Two SCL Fueling Stations Offer Fully Functioning Backups to Maintain Reliability
After nearly 800,000 California businesses and residents experienced up to five days without power due to a voluntary shutdown by Pacific Gas & Electric, utilities have now been almost completely restored throughout the state’s northernmost reaches to the Silicon Valley.
The outage, which came in response to the high winds and dry conditions ripe for wildfires, has been attributed to the $30 billion in liabilities PG&E is currently facing after downed equipment caused wildfires in 2017 and 2018.
Controversy surrounding the decision remains, especially in light of short notices and a failure in communication to customers. Those questions notwithstanding, however, the mass PG&E outage raises another important issue — how are residents, first responders, and businesses expected to get gas when their fuel providers are without power?
An SCL Investment for Emergencies
Short of keeping gasoline on hand, it’s essential that all customers know what fueling stations have backup power sources. Without fully functioning generators, it’s impossible for anyone to fuel vehicles or keep businesses running smoothly, regardless of whether tanks at local stations are fully stocked.
In 2016, SCL invested over $100,000 to ensure Vista and San Marcos fueling stations are fully functioning in the event of emergencies. Providing two fully operational fueling options for North San Diego and all of San Diego County helps to ensure commercial and retail operators, as well as the general public, always have access to fuel — regardless of the situation.
“We can’t control what our state’s utility providers do in the face of wildfire threats or the threat of other natural disasters, and we certainly can’t control the occurrence of natural disasters themselves,” said SCL General Manager Travis Becktel. “What we can control is the level of reliability that we provide to our customers. Regardless of whether that means letting go of some of our profits, it’s important for us as a company to be there when our first responders and customers need us most.”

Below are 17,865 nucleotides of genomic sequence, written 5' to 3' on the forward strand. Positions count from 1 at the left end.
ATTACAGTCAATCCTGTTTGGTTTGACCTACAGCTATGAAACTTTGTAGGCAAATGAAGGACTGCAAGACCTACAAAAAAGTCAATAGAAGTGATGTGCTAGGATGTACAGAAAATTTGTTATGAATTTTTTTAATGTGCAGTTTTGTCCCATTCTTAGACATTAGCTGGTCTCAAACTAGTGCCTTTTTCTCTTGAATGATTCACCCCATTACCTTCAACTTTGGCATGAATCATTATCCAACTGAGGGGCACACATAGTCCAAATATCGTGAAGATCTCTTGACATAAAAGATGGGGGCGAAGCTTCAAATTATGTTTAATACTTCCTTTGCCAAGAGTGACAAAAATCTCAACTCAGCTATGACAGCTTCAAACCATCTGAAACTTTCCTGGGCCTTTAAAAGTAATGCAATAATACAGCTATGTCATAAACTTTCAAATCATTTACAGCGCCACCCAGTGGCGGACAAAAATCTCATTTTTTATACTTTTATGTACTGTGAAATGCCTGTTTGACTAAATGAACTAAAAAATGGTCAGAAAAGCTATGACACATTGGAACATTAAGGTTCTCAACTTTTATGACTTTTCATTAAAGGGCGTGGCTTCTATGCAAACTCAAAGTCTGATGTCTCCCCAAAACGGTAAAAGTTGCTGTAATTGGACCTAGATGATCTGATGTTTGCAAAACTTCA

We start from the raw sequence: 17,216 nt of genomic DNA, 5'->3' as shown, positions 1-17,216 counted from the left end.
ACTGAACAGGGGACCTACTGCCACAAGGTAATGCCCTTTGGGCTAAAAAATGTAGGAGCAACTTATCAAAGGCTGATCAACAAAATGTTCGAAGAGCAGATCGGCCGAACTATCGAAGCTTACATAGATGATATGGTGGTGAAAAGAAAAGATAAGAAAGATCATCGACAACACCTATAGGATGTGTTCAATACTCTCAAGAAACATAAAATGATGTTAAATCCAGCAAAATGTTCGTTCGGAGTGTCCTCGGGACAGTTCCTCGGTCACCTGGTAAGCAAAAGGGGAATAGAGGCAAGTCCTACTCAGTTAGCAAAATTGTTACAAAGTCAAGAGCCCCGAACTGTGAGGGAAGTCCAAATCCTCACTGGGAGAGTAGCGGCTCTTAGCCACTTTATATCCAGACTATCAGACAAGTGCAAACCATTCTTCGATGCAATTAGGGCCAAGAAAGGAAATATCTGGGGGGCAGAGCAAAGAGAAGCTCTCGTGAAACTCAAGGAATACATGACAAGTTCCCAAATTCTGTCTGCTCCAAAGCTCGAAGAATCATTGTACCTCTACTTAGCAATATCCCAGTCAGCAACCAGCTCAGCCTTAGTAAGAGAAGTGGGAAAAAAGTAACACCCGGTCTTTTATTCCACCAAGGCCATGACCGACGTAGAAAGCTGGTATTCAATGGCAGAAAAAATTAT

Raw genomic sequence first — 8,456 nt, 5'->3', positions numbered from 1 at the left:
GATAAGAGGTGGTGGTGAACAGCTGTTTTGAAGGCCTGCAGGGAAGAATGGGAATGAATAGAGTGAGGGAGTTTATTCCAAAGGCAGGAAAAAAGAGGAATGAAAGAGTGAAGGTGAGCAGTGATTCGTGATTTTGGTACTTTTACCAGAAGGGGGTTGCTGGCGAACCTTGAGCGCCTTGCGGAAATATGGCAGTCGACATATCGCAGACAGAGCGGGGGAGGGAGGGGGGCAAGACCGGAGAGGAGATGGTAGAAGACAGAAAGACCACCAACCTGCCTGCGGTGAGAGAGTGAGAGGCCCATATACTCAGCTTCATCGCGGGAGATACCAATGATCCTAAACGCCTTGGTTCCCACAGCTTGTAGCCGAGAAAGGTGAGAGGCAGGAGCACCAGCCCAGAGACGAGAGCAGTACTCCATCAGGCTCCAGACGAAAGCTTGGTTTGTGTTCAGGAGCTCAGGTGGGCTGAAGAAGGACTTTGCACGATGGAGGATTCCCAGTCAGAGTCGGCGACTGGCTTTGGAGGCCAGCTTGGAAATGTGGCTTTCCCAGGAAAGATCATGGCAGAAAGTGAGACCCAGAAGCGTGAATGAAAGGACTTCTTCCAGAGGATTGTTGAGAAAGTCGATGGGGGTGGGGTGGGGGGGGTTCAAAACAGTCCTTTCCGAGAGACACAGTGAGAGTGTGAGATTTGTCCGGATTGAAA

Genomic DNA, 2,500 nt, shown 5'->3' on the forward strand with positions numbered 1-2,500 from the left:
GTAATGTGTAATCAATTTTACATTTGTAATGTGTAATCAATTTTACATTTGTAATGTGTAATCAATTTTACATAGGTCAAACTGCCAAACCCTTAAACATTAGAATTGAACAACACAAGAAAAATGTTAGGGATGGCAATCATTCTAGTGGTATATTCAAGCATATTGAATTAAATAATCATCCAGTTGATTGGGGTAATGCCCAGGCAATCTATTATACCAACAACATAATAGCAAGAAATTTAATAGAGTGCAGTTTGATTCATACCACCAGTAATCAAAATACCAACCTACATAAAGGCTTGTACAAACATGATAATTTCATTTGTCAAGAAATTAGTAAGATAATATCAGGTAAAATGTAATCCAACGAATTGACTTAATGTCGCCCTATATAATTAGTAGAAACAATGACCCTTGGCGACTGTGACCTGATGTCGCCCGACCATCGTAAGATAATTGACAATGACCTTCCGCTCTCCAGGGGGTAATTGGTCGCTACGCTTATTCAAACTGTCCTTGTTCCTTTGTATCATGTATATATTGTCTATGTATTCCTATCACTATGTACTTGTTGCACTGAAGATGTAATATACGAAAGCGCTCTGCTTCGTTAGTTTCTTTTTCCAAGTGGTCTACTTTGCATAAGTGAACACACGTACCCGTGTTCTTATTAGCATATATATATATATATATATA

Maintaining Reliability for Southern California Customers
SCL currently has partnerships with several local municipalities that utilize the Vista and San Marcos locations. Allowing them to continue operating and responding to any and all emergencies, Becktel said, could quite literally mean the difference between life and death to affected residents.
The investment by SCL is especially crucial as the Santa Ana winds continue to move south, bringing the same concerns and ideal wildfire conditions to southern California. When PG&E announced its decision to shut off power in the north just one day prior to the outages, officials at Southern California Edison stated they were also considering the same preventative measures in some areas.
As many as 173,000 customers in nine Southern California counties could be affected with temporary outages in the near future, Southern California Edison officials told the Los Angeles Times.
“When and if there is an issue, we will be here — open and available to service the needs of our customers, and possibly the general public, with our emergency generator resources,” Becktel said. “These systems have been stress tested to maximum capacity, which means we can be a constant to our customers regardless of the circumstances.”
Contact an SCL Consultant Today
In a wide range of industrial sectors, if there’s metal touching metal, oil is involved. At SCL, we’re here to protect and optimize the machines that keep our country moving and we pride ourselves on providing superior logistics and solutions, extensive product and industry knowledge and total performance satisfaction for our customers. As a safety precaution we highly encourage our partners to periodically re-evaluate their emergency response and contingency plans in the event of a natural disaster or power outage. For more information on how to access your emergency response plans, contact an SCL consultant today.
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